FALL/WINTER 2018/19 | SEA ISLAND LIFE 17 BOTTOM LEFT: MELICA/SHUTTERSTOCK.COM Juniper berries flavor the Nonalcoholic French 75. Late Harvest Lemonade From left: Champagne Mocktail, Nonalcoholic French 75, Not Your Mother’s Tonic traditionally served with a sugar cube at the bottom of the flute with a few drops of bitters and a splash of brandy. The mock version, served in the Georgian Room, uses pomegranate balsamic vinegar and Sea Island’s specialty house-made peach jam to mimic the blush of the Champagne cocktail, and is topped off with sparkling apple cider. Late Harvest Lemonade Back at River Bar & Lounge by popular demand, this tart yet sweet beverage mixes a house-made ginger and cinnamon syrup with lemon juice and apple shrub, a so-called “drinking vinegar” mixed with fruit juice. Shrubs are a popular staple in craft cocktails as well as mocktails, able to deliver a sweet or acidic vibe to beverages, making the ideal mixer for a seasonal lemonade mocktail. Mini Mambo Some of the property’s favorite drinks have been crafted into nonalcoholic beverages for all to enjoy. “The most popular cocktail in River Bar [& Lounge] history is the Last Tango, and we have a mocktail version of it,” Corrigan says. The Last Tango itself comprises hibiscusinfused tequila, muddled basil and cantaloupe, plus lime juice, agave and a hint of cayenne salt. While the Mini Mambo is inspired by this flavorful cocktail, it lacks the tequila and salt, combining muddled cantaloupe with agave and lime juice before it is finished off with a splash of Sprite and a basil garnish. Nonalcoholic French 75 The classic French 75, which is a sophisticated cocktail that developed over the first half of the 20th century, is typically made with gin, Champagne, lemon juice and either simple syrup or sugar. But Gantt has thought of a unique way to make this drink without its alcoholic elements. “Since gin is [often] made with juniper, I use dried juniper berries, add lemon and simple syrup, and muddle that together,” she says. That concoction is shaken with ice and strained into a Champagne flute before being topped with sparkling apple cider. The Nonalcoholic French 75 is served at the Georgian Room. Not Your Mother’s Tonic Another gin-inspired Georgian Room mocktail is a nonalcoholic stand-in for the iconic gin and tonic. Gantt uses cucumber and basil syrup to mimic Hendrick’s Gin’s cucumber and roseinfused gin then blends it with Fever-Tree, a premium tonic water that is used in many of the beverages at the Georgian Room. The final product is served with a fresh basil leaf. m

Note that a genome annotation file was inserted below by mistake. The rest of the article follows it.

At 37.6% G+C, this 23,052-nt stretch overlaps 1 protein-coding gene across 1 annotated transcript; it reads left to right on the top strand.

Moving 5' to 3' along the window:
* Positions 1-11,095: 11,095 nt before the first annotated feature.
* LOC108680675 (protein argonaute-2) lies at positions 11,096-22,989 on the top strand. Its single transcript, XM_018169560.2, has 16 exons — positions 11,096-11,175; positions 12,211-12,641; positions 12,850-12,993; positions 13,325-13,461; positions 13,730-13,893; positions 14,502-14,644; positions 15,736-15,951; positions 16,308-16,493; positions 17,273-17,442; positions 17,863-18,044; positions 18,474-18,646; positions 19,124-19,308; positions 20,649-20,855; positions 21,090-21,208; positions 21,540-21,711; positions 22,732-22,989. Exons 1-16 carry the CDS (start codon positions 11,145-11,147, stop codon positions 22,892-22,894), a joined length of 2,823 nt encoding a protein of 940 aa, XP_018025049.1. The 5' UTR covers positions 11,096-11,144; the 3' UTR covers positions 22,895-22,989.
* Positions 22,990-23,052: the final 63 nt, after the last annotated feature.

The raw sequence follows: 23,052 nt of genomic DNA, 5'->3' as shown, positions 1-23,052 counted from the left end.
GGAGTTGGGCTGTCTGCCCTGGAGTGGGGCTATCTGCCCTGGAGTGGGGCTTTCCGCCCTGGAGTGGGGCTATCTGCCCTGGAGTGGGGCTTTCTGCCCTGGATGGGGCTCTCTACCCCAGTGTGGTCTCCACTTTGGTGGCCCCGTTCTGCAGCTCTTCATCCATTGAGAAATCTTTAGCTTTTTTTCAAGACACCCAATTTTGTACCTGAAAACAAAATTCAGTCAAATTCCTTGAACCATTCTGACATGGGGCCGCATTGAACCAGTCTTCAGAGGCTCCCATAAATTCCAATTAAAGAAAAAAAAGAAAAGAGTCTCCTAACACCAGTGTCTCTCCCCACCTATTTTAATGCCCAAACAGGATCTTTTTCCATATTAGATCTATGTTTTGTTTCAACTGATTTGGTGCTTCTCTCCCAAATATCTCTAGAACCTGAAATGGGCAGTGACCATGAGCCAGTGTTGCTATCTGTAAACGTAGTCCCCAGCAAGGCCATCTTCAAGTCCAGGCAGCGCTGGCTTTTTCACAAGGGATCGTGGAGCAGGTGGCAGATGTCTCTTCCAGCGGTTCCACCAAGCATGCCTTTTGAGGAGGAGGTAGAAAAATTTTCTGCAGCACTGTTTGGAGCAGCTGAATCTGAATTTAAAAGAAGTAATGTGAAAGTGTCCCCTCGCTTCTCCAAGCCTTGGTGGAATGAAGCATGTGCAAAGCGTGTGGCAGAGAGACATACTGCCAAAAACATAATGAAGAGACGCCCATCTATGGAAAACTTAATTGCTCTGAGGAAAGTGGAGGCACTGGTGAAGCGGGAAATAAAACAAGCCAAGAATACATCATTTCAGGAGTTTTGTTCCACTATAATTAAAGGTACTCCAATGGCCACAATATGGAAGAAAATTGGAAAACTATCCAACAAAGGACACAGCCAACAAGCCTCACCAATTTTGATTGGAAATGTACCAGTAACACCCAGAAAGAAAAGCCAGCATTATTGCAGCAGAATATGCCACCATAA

18 SEA ISLAND LIFE | FALL/WINTER 2018/19 The beauty of the latest trends in boots and booties is that they are hardly seasonal. Stunning boot trends have permeated the shoe department, making it easy to embrace many of the most stylish looks throughout the year. According to celebrity stylist Tiffany Gifford, booties, in particular, have evolved into much more than just a cool weather shoe. “Booties are such a trend right now; many can be worn yearround,” says Gifford, whose client list includes Miranda Lambert, Shania Twain, Sheryl Crow, Brett Eldredge, Ashley Monroe, Maddie & Tae, Jewel and Anderson East. “Open-toe boots are great for warmer weather, and brands like Freebird [by Steven] make great bootie-sandal hybrids that can take you into the summer … as well.” Yet, boots are still essential for the cooler time of year, and there is no shortage of inspiring trends this season. Naturally, some evergreen boots are making an appearance. “I think the ever-popular chunky heel bootie, in the style of the Rag & Bone classic as well as the Isabel Marant booties, will always be around,” Gifford notes. However, designers are in rare form, reclaiming some of last year’s best boot looks while upcycling older ones in such exciting ways that our wardrobes might never be the same. It’s impossible to discuss this season’s trends without a trip down memory lane, specifically because some of last year’s musthave designs are being echoed this year. For example, in 2017 there was a revival of styles that were prominent in the 1980s, as demonstrated by boots like Isabel Marant’s Lileas ruched leather ankle boots and Stella McCartney’s denim slouchy boots, and these looks are still relevant. Meanwhile, Tibi is recycling last year’s white ankle boot trend, with brands like Givenchy and Tory Burch also joining in. These booties will look gorgeous with your favorite pair of jeans or a 1970s-inspired dress that’s short enough to show them off. Kitten heels are also proving they have staying power, as is the color red, advocated by the likes of Dolce & Gabbana with vibrant options that would look as fashionable paired with long dresses as they would with jeans. For a touch of utilitarian mixed with a relaxed vibe, consider combat boots. While they are almost always in fashion, this year’s look is less chunky while still offering a slightly edgy style. Chloé’s heeled, orange-trimmed lace boots or Jonathan Simkhai’s crocodilepatterned shoes will completely transform the look, giving it more of an urban-bohemian feel. There are also a number of fresh trends to be excited about. To start, angled heels are in: The classic block heel has been given an edgy, retro slant, with brands like A Détacher, Tibi and Marques’Almeida perfecting the style. Plaid is also making a statement in shoes. Some of these boots are reminiscent of the classic 1990s film “Clueless,” with Balenciaga and Marques’Almeida both releasing options with a black-on-yellow color scheme. Other fashion houses are highlighting more traditional tartan shades. Tread carefully, however, as these are not so easily pulled off. The current throwback craze extends to earlier generations as well, including the 1960s and 1980s. Psychedelic patterns like those used by Chloé and Dior, as well as kitschy colors, are perfect for those days when you are feeling particularly daring. One of the most popular trends from this year’s runway, however, is the inclusion of wide-collar, midcalf boots. They are among 2018’s most approachable yet fashionforward styles, with houses like Givenchy and designers like Prabal Gurung giving them a bit of personality with bold colors, architectural heels and refined designs. Whether you opt for a brand-new design or a throwback style, the latest looks prove that boots and booties can serve as fashionable additions to your wardrobe year-round. m Best of the Boots With reimagined former trends complementing bold, brand-new styles, footwear that was once seen as seasonal can now be embraced throughout the year. By Michelle Rae Uy SOUTHERN STYLE A DÉTACHER AUSTEN BOOTS, $515 (ADETACHER.COM)